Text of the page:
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Flywheels

  • Background: In recent years there has been a greater interest in making more energy efficient automobiles. A number of plug-in vehicles (PEVs) or hybrid electric vehicles (HEVs) are offered by nearly every automaker today. Although these vehicles offer a cleaner and more energy efficient alternative to traditional petroleum-fueled vehicles mainstream consumer acceptance of these technologies is stymied by considerations of their premium price limited travel range and extended charging times all consequences of current battery technologies.

  • Background: This invention combines rotating kinetic and pneumatic energy storage into a single device to drastically increase the energy storage density over traditional hydraulic accumulators. Technology Description: Energy is stored in the device by either compressing a gas with the addition of hydraulic fluid or by applying a torque to the device. The two energy domains are coupled as the hydraulic fluid changes the moment of inertia of the device.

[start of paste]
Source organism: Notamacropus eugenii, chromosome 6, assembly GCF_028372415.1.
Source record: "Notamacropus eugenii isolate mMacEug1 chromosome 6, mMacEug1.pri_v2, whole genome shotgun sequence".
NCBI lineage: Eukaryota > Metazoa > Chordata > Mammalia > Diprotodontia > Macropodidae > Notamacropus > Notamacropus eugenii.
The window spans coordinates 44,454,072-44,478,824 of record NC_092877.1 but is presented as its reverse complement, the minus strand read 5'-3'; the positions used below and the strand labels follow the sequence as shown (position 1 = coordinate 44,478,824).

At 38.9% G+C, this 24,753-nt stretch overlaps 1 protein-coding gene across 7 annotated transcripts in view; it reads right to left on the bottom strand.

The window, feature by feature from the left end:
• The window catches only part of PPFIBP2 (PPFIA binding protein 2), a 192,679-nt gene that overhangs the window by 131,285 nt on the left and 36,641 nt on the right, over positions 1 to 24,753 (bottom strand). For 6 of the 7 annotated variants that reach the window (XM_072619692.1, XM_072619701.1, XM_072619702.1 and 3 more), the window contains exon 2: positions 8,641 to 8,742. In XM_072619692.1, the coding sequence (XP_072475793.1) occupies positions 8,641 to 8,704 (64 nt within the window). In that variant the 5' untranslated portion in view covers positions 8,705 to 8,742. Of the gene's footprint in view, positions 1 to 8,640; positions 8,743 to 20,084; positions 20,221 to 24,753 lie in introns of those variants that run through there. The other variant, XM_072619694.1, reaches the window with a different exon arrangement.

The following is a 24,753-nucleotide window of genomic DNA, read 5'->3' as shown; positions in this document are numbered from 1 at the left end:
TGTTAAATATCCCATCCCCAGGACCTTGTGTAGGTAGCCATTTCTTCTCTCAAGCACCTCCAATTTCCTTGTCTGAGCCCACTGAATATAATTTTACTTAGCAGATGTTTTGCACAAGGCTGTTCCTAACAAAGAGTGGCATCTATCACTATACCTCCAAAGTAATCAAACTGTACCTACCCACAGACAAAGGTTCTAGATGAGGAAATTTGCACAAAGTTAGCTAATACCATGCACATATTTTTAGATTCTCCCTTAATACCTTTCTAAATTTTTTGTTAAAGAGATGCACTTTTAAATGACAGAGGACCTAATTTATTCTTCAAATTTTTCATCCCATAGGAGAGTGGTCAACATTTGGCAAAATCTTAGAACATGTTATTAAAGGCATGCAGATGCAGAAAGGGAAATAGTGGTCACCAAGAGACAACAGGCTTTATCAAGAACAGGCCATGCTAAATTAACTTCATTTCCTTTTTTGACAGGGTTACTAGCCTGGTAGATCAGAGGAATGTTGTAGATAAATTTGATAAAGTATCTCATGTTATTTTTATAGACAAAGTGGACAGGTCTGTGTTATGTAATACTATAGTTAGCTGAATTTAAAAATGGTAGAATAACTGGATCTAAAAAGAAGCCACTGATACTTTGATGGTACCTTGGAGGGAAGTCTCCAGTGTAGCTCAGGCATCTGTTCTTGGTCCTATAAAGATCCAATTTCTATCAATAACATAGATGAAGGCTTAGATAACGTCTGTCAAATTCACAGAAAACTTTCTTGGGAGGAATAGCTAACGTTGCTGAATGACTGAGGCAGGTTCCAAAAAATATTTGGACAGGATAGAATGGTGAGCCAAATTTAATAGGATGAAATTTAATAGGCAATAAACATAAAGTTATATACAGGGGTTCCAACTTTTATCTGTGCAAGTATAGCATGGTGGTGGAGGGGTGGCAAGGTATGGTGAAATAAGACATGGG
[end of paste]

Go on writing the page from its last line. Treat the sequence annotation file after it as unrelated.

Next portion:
• Objective
    Technology

    Flywheel energy storage (FES) works by accelerating a rotor (flywheel) to a very high speed and maintaining the energy in the system as rotational energy. When energy is extracted from the system, the flywheel's rotational speed is reduced as a consequence of the principle of conservation of energy; adding energy to the system correspondingly results in an increase in the speed of the flywheel. Most FES systems use electricity to accelerate and decelerate the flywheel, but devices that directly use mechanical energy are being developed.